Geological Radiodating

Teo Camacho
May 24, 2017

Submitted as coursework for PH241, Stanford University, Winter 2017


Fig. 1: The physics of decay and origin of C-14 for the radiocarbon dating. (Source: Wikimedia Commons)

Geologist use radiodating to help determine ages of rocks and subsequently an estimate for the age of the Earth. It has been practiced and tried since 1953 when Clair Patterson first estimated the age of the Earth. [1] To understand and make use of radiodating, scientist use properties of radioactive chemical isotopes, half lives, and concentration percentages as markers to make these age estimates. Although radiodating can be a complicated topic, this essay looks to break down the basics of radiodating and examples of how radiodating is used in geology.

The Basics of Radiodating

The basis of understanding geological radiodating breaks down into Physics and Chemistry. First, isotopes of elements are atoms that have a different number of neutrons than other atoms of the same element. Elements will always have the same number of protons, however having different number of neutrons affects the molecular mass. For example, carbon will always have 6 protons. But the neutrons can vary among 6, 7, and 8, making C-12 versus C-13 versus C-14 are all isotopes of carbon. [2]

Some isotopes of elements are unstable. This instability means that the atom does not have enough energy to hold the nucleus together. When there is an unstable isotope, radioactive decay will occur. Radioactive decay is the spontaneous breakdown of an unstable atomic nucleus which subsequently releases heat and matter. [3] An example of radioactive decay can be seen in Fig. 1 where Carbon-14 is used as an example.

Although radioactive decay is spontaneous, predictions and estimates can be made about the rate of decay. A half- life is the time it takes for half of the unstable (radioactive) nuclei to undergo radioactive decay. Half-lives don't pertain to specific individual atoms. Rather, a half-life refers to a large number of atoms that are typical in samples used for radiodating and predicting that half of the radioactive atoms present will undergo radioactive decay. [3]

These basic chemistry and physics principles are all incorporated into the different methods used for radiodating. Instruments, like a mass spectrometer, a tool that separates ions of different mass and measures their relative quantities, and techniques, like using ratios of atoms found in sample rocks, are all used to study the age and history of our Earth. [3]

Examples of Radiodating

One of the most commonly practiced method of radiodating is measuring the decay of K-40 to Ar-40. [4] Potassium-Argon (K-Ar) dating is used to date rocks that are upwards of millions of years old. [4] In order to measure the K-Ar decay, geologist would either use mass spectrometers or measured by using of ratios K to Ar that also includes a reference sample. The process of using ratios involves decay constants, the half-life of Potassium, and ratios of Potassium to Argon. [4]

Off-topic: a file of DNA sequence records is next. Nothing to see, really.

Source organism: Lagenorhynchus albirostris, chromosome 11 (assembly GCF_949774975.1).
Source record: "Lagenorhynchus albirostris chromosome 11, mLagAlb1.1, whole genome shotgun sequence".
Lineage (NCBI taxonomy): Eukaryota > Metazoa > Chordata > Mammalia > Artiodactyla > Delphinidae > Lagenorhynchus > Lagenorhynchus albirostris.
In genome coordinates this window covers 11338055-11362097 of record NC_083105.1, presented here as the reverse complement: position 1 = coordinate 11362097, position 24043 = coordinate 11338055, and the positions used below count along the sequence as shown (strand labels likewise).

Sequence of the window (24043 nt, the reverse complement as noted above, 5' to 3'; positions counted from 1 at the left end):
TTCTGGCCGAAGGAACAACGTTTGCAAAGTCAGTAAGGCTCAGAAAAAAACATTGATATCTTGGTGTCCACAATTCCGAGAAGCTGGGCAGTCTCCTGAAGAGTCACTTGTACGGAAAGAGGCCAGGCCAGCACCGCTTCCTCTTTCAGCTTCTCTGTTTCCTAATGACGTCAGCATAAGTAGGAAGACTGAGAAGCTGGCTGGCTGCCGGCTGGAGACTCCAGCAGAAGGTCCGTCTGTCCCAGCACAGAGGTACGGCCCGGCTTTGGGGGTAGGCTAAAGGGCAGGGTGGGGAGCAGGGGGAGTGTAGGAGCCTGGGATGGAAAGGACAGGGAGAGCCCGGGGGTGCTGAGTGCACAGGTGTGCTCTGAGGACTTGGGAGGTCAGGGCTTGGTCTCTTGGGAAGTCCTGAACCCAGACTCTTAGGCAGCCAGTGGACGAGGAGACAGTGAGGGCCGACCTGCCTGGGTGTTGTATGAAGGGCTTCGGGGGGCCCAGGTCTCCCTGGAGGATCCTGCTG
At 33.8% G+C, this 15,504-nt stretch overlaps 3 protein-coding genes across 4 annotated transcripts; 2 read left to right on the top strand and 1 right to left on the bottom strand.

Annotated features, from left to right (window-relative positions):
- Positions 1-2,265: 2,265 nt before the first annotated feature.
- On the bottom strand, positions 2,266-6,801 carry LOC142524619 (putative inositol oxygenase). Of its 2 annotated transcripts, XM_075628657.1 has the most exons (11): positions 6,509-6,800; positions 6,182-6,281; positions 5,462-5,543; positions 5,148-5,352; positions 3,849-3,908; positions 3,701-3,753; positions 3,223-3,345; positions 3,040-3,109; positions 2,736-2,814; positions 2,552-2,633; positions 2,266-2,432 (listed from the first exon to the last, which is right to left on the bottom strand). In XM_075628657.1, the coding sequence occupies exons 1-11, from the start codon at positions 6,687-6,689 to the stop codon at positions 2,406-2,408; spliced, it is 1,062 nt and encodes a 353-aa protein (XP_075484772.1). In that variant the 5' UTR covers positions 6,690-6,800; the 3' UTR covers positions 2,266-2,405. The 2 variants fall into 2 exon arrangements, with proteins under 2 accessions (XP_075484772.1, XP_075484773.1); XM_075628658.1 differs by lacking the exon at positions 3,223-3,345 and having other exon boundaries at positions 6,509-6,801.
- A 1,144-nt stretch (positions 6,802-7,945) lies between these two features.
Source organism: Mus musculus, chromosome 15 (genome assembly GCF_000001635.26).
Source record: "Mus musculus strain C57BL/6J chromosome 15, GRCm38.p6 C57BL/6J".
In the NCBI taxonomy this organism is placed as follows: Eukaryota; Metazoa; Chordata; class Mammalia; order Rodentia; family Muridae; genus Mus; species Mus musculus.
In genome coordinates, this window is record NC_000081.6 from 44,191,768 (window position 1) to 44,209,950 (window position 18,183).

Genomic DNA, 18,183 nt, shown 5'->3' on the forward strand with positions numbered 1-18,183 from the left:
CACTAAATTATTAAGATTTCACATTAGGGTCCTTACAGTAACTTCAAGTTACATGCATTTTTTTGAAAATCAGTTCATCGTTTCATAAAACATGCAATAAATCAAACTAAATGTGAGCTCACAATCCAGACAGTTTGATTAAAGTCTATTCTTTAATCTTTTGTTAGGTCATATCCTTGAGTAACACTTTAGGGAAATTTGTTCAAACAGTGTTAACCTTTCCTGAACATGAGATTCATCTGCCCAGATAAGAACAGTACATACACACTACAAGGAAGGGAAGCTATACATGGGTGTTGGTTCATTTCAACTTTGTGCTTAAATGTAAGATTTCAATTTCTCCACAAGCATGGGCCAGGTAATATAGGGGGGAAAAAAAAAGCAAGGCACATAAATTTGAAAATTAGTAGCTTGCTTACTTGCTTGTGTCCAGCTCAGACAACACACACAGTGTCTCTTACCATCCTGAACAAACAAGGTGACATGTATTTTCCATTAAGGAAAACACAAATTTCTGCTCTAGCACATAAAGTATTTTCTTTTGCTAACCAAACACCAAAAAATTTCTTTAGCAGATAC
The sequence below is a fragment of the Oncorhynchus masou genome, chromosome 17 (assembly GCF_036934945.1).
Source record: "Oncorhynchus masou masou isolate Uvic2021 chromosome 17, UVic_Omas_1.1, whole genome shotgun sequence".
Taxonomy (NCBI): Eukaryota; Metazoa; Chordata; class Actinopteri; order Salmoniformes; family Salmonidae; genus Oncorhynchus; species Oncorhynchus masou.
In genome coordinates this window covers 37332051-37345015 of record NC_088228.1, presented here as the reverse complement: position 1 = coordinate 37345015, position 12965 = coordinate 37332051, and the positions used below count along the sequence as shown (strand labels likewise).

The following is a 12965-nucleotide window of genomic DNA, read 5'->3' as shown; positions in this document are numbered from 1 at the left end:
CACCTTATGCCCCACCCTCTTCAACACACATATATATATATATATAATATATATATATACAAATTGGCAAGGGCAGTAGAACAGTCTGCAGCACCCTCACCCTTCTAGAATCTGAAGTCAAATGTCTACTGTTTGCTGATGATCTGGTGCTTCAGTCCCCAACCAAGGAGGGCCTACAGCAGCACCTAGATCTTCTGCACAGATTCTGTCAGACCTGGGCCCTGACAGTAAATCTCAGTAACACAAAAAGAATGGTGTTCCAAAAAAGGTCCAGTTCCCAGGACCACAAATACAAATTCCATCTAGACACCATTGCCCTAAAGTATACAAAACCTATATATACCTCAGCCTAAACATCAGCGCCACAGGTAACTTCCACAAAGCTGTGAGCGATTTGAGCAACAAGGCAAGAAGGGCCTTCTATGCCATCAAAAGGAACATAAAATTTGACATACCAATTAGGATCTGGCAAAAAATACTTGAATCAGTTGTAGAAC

In order to date younger material, geologist date the unstable isotope C-14. This method is used primarily to date organic matter, like fossils, or sedimentary rocks. [4] To date these rocks, geologist again use one of two methods, either mass spectrometers or tracking the beta decay. Beta decay is when a radioactive atom emits a beta particle, a neutron split into an electron and proton. [3] Dating C-14 using beta decay involves using properties of radioactive nuclei, half-lives, and atomic ratios of C-14 and the particle it decays into, N-14. [4]

Another example of radiodating in geology is with the radioactive decay of Uranium to Lead. This method is used to estimate the age of the Earth. [4] It has been practiced by comparing different rock samples, like meteorites, moon rocks, and minerals, across the world to get as accurate as an estimate as possible. Geologist use ratios of different uranium decays to lead: Pb-207 over Pb-204 and Pb-206 over Pb-204, and graphs them against each other. The slope then represents the estimate of the age of the Earth. [4]


The development of radiodating throughout the 20th century has led to great discoveries about the history of the Earth. This essay was not able to go into great depth of different radiodating techniques meaning that does not mean that only the techniques highlighted are the only important methods. Rather, the purpose of this essay is to give a general overview of geological radiodating because of the information and insight that it could provide into knowing more about the galaxy.

© Teo Camacho. The author grants permission to copy, distribute and display this work in unaltered form, with attribution to the author, for noncommercial purposes only. All other rights, including commercial rights, are reserved to the author.


[1] G. B. Dalrymple, "The Age of the Earth in the Twentieth Century: a Problem (Mostly) Solved," Geol. Soc. London Special Publication 190, 205 (2001).

[2] N. J. Tro, Principles of Chemistry: A Molecular Approach, 3rd Ed. (Pearson, 2015).

[3] F. Press and R. Siever, Earth: Fourth Edition (W. H. Freeman, 1985).

[4] M. A. Geyh and H. Schleicher, Absolute Age Determination: Physical and Chemical Dating Methods and Their Application (Springer, 1990).